The focus of this discussion is achieving a zero energy home through the Passivhaus approach.
True or false – adding insulation has diminishing returns? True, doubling the thickness of a roof insulation doubles the cost while halving the heat loss/gain, and half of a half is a quarter and half of that an eighth…. So, “How low should we go?” as some have asked. The idea behind the Passivhaus program, developed in Germany, is to break through the cost barrier by sealing and insulating the bejesus out of an envelope till the need for mechanical equipment is eliminated (apart from fresh-air delivery). What about the applicability of the system to the mid-Atlantic region? According to Galen Staengl, Passivhaus-certified energy consultant, “It’s still an open question as to where the cost/performance balance is struck in in our region where cooling and dehumidification are also required.” Even with the adaptability of the approach to different climates still being explored, the program offers valuable insight into how we might crack the zero energy code.
The Passivhaus program is performance-based. To achieve the 4.7 kBtu/ft/yr goal, recommended R-values for walls are R-40, for roofs, R-60. At the Hickory Hall project at the College of Emory & Henry in Virginia consulting engineer Staengl says this is achieved with a wall system comprised of 2×6 studs with cellulose insulation and 2 1/2″ of EPS insulation outside of the sheathing – all building techniques well understood by contractors and resulting in a cost increase of only 5%. The Contracting firm of Structures Design Build, located in Roanoke, Virginia alters the DNA of the typical wall section by adding a modified Larsen truss outside of the studs and sheathing. The truss, truss joists turned on their side with the webbing removed, is filled with cellulose.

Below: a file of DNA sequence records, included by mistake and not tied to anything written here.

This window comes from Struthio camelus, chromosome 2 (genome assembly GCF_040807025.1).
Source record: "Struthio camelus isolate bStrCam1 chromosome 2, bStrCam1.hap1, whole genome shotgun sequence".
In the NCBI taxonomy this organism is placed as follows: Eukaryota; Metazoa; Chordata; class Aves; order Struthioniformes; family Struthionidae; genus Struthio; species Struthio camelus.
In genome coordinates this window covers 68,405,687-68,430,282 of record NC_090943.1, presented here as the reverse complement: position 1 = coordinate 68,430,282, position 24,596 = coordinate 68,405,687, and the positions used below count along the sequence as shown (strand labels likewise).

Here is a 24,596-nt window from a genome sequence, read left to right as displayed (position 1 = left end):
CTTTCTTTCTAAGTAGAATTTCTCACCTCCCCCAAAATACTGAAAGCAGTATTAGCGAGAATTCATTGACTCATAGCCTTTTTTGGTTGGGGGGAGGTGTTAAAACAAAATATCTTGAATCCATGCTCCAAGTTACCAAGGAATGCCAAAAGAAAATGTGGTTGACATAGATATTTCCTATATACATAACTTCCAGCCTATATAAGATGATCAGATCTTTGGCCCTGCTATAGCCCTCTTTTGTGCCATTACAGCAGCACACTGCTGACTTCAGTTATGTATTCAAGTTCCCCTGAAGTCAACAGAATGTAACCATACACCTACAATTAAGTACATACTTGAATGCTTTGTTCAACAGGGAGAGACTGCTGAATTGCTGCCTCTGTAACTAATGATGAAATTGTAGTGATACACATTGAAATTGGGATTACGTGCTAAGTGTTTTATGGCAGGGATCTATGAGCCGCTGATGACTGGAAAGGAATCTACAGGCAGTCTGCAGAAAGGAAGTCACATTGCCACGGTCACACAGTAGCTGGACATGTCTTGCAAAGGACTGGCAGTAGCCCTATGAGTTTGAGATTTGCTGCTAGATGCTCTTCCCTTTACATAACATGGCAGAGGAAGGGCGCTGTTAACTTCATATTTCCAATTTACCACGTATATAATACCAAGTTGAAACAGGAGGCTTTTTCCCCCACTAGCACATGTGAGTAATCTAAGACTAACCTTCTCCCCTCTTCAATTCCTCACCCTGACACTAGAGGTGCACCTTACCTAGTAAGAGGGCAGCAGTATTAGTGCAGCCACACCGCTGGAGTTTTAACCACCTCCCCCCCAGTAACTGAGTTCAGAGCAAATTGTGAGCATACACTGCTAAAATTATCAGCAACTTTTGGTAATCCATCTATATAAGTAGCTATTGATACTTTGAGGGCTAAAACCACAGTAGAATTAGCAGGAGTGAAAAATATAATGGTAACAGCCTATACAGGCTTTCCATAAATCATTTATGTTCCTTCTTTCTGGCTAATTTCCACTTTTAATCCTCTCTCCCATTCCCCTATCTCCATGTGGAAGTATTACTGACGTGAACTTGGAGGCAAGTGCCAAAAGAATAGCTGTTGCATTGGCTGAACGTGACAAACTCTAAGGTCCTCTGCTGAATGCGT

The Passivhaus approach doesn’t stop at the envelope. In the US, where the climate varies from hot to cold and somewhere in between, and where some parts see enough humidity to wilt Blanche Dubois’ curls, energy-efficient lighting and equipment, especially hot water heating, need to be addressed. And of course, all the other aspects we’ve discussed above are thrown into the stone soup of the Passivhaus approach resulting in a HERS rating of between 20-30.
One of the challenges of the application of Passivhaus approach in the US is availability of cost-friendly materials. Triple-pane windows, a must for the approach, are just beginning to show up in the marketplace. Happily many of the major window manufacturers are getting on-board and Marvin, Pella and Milgard all offer triple pane options. In Europe where energy codes now mandate a Passivhaus approach, triple pane windows have become the norm — and costs are lower than for double pane — the more stringent codes in Europe are affecting a radical change in the marketplace.
In addition to the significant energy savings of the Passivhaus approach, consider the indoor climate. A recently completed home in Virginia Beach uses triple pane windows and the temperature of the glass is ten degrees warmer in the winter. The increased comfort associated with a well-designed envelope is palpable and a nice side benefit to reduced energy bills.